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I've simplified the HTML and Javascript.

The HTML structure

ul -> li -> a

The javascript

var $ul = $('#the-list');

$ul.find('a').click(function(e){
    e.stopImmediatePropagation();
    console.debug('a');
});

$ul.unbind('click').click(function(){
    console.debug('ul');
});

The problem

The first time a link is clicked, everything works fine. But after the list content is updated with $ul.html(newHtml) and the code above is run again, the event on $ul is called first.

First time:

  1. a
  2. Stops there

Second time:

  1. ul
  2. a

What would cause such a behaviour? Please excuse the reverse structure of this question

share|improve this question
    
Your code works as expected: jsbin.com/ucoso3 Tested in IE and others. Clicking on each link in the list logs only "a" each time; updating the list with new content and rebinding events still results in only "a" getting logged on each click. The only time "ul" gets logged is when a click outside of an anchor tag occurs, which is expected. –  Crescent Fresh Aug 30 '10 at 15:27
    
Thanks for testing, but I knew this actually. That is why I phrased the question as I did. –  Znarkus Aug 30 '10 at 18:25
1  
@Znarkus: so you're asking us to take a guess as to what could cause your code not to work? –  Crescent Fresh Aug 30 '10 at 18:47
    
How would you ask the question then? –  Znarkus Aug 30 '10 at 20:35
    
@Znarkus: oh I don't know, maybe isolate and post the code that is actually not working. –  Crescent Fresh Aug 30 '10 at 22:31

1 Answer 1

If you're wiping out the contents of your ul, you shouldn't bind event listeners to the contents; instead, bind a click listener to the ul itself, and you can listen to click events on the ul as well as its children, all in one listener. This is called event delegation.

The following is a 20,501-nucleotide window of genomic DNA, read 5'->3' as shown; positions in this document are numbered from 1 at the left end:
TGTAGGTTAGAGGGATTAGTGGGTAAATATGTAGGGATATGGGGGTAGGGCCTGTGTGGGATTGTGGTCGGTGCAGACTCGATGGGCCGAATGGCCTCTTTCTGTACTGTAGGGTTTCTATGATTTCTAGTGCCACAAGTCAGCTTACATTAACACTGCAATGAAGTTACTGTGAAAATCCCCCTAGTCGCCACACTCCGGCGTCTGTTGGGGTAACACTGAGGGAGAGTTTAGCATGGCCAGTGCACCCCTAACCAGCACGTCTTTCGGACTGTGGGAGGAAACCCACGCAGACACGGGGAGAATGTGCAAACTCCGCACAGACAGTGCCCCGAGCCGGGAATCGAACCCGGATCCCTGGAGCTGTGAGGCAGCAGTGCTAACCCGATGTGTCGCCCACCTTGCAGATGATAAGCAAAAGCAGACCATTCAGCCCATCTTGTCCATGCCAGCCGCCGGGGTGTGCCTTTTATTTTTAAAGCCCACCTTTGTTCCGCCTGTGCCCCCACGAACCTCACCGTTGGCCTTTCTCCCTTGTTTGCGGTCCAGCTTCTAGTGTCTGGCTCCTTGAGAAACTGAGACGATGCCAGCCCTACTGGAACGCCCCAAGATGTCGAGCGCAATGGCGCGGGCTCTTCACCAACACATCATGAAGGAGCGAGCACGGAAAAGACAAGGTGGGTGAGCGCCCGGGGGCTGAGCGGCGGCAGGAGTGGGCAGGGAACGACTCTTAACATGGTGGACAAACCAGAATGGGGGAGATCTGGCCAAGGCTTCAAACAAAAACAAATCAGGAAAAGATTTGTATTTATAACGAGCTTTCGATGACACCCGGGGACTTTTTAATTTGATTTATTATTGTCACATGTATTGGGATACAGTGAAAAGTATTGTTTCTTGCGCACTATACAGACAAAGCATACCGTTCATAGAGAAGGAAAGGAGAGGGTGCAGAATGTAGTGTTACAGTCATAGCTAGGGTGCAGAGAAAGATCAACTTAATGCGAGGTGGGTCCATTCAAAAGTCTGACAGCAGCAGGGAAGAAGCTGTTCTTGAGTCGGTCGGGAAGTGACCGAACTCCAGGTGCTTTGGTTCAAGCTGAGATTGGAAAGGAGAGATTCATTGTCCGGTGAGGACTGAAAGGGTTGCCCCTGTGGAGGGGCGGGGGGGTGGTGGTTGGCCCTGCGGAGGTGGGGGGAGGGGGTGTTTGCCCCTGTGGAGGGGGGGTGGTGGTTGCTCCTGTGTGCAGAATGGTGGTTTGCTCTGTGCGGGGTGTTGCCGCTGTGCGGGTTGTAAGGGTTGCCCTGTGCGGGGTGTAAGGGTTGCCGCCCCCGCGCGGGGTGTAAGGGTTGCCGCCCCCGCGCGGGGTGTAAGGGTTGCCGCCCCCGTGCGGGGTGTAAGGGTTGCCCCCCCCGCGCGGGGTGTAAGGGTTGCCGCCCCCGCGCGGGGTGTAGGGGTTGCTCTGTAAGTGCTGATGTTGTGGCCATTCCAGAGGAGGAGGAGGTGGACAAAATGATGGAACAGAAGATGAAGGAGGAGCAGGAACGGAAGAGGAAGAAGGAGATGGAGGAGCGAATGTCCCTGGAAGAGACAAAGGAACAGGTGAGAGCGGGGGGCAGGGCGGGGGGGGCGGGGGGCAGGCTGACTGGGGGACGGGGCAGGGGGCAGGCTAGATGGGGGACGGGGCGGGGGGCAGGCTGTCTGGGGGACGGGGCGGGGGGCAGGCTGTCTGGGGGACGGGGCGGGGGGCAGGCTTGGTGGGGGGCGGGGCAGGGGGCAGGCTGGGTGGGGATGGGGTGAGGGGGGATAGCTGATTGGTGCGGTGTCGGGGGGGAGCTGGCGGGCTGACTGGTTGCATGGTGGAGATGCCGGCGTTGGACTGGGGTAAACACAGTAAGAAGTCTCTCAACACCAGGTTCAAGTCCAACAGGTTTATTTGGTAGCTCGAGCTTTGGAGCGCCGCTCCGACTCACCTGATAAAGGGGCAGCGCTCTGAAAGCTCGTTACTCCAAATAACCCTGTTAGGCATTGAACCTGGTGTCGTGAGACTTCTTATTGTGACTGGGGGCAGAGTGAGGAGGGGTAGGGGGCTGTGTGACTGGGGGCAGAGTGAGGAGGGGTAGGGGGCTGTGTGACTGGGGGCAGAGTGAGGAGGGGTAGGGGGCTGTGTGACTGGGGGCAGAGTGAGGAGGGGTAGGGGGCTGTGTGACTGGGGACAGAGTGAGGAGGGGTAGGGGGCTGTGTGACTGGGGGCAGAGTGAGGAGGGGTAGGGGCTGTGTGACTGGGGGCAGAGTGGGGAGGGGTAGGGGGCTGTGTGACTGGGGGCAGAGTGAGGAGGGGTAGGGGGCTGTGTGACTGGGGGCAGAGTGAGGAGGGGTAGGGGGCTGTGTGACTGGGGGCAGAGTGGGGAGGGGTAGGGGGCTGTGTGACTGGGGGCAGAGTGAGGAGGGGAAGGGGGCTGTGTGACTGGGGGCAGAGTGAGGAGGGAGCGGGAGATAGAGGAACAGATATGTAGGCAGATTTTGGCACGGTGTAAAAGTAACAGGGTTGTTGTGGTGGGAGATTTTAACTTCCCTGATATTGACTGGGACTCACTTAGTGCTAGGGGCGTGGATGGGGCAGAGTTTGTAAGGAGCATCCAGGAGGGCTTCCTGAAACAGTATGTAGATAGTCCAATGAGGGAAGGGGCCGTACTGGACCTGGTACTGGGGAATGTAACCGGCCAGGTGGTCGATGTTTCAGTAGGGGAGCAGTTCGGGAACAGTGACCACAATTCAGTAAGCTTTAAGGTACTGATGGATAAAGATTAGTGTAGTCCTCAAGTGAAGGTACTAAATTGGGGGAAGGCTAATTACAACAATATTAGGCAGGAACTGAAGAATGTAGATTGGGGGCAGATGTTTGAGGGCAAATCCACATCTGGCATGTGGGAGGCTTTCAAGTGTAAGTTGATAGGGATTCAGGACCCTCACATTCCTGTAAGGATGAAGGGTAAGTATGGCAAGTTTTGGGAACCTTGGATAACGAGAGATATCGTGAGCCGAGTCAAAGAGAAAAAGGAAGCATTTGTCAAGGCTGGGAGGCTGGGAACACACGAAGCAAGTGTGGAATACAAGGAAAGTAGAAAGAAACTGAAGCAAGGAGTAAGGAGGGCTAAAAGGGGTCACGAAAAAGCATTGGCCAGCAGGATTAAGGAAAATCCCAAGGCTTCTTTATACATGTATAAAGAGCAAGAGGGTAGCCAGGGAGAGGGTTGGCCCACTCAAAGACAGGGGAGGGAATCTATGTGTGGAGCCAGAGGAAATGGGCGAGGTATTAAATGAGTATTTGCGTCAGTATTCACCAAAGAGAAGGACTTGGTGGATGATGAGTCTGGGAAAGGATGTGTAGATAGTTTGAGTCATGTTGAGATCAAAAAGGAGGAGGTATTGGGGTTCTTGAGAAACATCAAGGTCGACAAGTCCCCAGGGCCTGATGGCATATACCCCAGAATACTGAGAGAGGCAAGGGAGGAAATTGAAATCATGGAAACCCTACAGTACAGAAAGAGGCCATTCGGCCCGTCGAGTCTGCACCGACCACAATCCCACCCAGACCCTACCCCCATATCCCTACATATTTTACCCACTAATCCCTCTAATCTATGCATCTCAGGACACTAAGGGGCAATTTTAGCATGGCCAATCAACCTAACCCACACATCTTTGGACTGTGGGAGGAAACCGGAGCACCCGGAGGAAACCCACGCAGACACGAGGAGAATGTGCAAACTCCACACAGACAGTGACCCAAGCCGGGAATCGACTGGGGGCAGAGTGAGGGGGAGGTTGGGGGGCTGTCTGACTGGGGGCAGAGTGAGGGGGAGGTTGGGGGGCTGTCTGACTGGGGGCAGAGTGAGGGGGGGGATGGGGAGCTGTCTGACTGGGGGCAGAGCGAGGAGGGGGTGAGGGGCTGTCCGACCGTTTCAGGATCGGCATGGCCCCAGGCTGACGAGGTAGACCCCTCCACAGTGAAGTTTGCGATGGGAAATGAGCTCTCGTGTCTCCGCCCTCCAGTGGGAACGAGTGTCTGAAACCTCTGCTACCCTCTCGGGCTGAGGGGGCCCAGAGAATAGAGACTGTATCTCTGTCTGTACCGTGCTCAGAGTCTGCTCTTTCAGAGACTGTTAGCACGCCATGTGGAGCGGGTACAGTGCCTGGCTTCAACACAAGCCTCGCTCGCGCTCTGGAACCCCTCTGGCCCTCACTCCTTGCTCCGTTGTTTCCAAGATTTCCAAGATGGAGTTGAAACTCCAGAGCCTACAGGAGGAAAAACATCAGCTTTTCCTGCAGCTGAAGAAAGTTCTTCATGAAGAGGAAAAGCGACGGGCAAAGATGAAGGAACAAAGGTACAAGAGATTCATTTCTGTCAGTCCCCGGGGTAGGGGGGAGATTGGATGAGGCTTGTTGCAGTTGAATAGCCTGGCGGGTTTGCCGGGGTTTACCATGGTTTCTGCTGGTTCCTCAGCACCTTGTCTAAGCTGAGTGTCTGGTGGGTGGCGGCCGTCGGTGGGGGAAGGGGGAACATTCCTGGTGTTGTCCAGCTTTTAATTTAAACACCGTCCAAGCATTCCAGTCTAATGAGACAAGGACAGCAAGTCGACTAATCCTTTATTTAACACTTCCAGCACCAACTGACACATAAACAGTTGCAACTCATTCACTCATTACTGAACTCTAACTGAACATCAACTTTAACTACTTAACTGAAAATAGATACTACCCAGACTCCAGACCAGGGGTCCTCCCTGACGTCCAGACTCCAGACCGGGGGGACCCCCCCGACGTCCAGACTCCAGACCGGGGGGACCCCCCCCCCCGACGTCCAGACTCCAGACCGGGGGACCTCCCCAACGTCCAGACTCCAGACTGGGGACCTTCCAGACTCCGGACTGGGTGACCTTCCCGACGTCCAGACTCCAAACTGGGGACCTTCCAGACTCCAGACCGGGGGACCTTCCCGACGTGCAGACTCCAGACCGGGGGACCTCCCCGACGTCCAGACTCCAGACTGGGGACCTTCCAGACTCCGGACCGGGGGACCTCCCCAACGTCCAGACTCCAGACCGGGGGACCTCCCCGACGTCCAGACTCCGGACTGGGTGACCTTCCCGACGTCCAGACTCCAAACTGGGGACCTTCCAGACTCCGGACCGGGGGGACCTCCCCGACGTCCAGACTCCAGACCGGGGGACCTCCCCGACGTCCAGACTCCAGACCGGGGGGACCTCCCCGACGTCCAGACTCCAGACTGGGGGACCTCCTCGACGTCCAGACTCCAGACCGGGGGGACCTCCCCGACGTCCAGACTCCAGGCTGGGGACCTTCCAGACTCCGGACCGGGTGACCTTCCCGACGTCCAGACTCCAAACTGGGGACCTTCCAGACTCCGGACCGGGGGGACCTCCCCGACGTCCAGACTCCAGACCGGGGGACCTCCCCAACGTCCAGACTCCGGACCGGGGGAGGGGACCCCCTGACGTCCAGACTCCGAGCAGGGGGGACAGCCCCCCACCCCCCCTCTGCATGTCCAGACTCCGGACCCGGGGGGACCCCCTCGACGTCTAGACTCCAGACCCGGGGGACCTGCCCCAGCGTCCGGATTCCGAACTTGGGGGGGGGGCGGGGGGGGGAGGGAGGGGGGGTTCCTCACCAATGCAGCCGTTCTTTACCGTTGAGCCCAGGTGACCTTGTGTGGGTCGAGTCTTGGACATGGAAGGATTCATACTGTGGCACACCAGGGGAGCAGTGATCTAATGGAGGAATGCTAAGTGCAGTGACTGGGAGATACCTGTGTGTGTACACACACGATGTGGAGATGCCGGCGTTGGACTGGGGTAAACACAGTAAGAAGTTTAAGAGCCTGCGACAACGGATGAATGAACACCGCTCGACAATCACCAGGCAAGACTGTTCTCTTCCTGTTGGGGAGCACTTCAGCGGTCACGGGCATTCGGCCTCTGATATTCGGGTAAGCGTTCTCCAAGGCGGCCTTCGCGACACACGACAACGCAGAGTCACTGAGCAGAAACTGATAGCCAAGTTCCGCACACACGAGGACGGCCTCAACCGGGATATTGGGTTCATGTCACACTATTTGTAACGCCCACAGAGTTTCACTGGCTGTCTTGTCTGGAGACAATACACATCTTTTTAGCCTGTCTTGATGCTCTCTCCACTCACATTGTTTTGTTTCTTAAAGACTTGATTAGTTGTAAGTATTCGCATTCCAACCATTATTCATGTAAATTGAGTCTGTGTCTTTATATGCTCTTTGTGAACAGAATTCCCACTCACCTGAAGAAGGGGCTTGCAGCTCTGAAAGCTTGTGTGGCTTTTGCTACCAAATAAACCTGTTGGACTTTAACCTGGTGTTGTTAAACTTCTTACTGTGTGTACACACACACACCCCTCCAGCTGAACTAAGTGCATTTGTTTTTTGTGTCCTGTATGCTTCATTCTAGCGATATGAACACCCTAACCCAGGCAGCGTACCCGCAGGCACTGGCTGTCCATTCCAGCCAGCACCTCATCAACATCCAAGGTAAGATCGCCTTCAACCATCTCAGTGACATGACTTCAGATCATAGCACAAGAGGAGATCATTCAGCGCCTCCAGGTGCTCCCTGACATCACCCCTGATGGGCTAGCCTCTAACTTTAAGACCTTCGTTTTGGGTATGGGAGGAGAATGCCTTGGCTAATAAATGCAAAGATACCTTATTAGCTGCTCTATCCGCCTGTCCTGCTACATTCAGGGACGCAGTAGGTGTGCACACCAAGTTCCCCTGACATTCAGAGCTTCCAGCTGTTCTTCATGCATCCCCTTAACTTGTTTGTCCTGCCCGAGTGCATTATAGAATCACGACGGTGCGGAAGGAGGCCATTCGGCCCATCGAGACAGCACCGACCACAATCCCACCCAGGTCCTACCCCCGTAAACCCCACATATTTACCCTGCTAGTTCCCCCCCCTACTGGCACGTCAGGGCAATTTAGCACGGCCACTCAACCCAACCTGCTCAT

$ul.click(function (e) {
    var $target = $(e.target);
    console.log($target);
});

If you want to specifically listen for click events on the ul and anchor elements it contains, you can use $.live():

$ul.add($ul.find('a')).live('click', function (e) {
    console.log(e.target);
});

Should give you the click events you want. I'm not 100% sure of this, since .add might change things a bit, but that's the basic idea. Testing this now.

share|improve this answer
    
Couldn't make the event target method work; the target element is the <ul>, even when I click an <a>. Tried to add an empty click handler on <a>, but no dice. –  Znarkus Aug 30 '10 at 18:45
    
@Znarkus: sorry, I got a bit sidetracked. Which clicks are you actually interested in? The <a/> s? –  Matt Ball Aug 30 '10 at 19:13
    
I want one handler for the <ul> and one for all <a>, but if the user clicks an <a>, that event should take precedence –  Znarkus Aug 30 '10 at 19:14
    
@Znarkus: you're really never going to see clicks from the <ul> - only from its children, the <li> s and their children. That said, you can get all of those events by listening only for click events on the <ul> itself, since the clicks on its children will bubble up. Like this: jsfiddle.net/5eJCW/1 –  Matt Ball Aug 30 '10 at 19:15
    
But everything works until I update the content of the <ul>, this is what confuses me –  Znarkus Aug 30 '10 at 19:16

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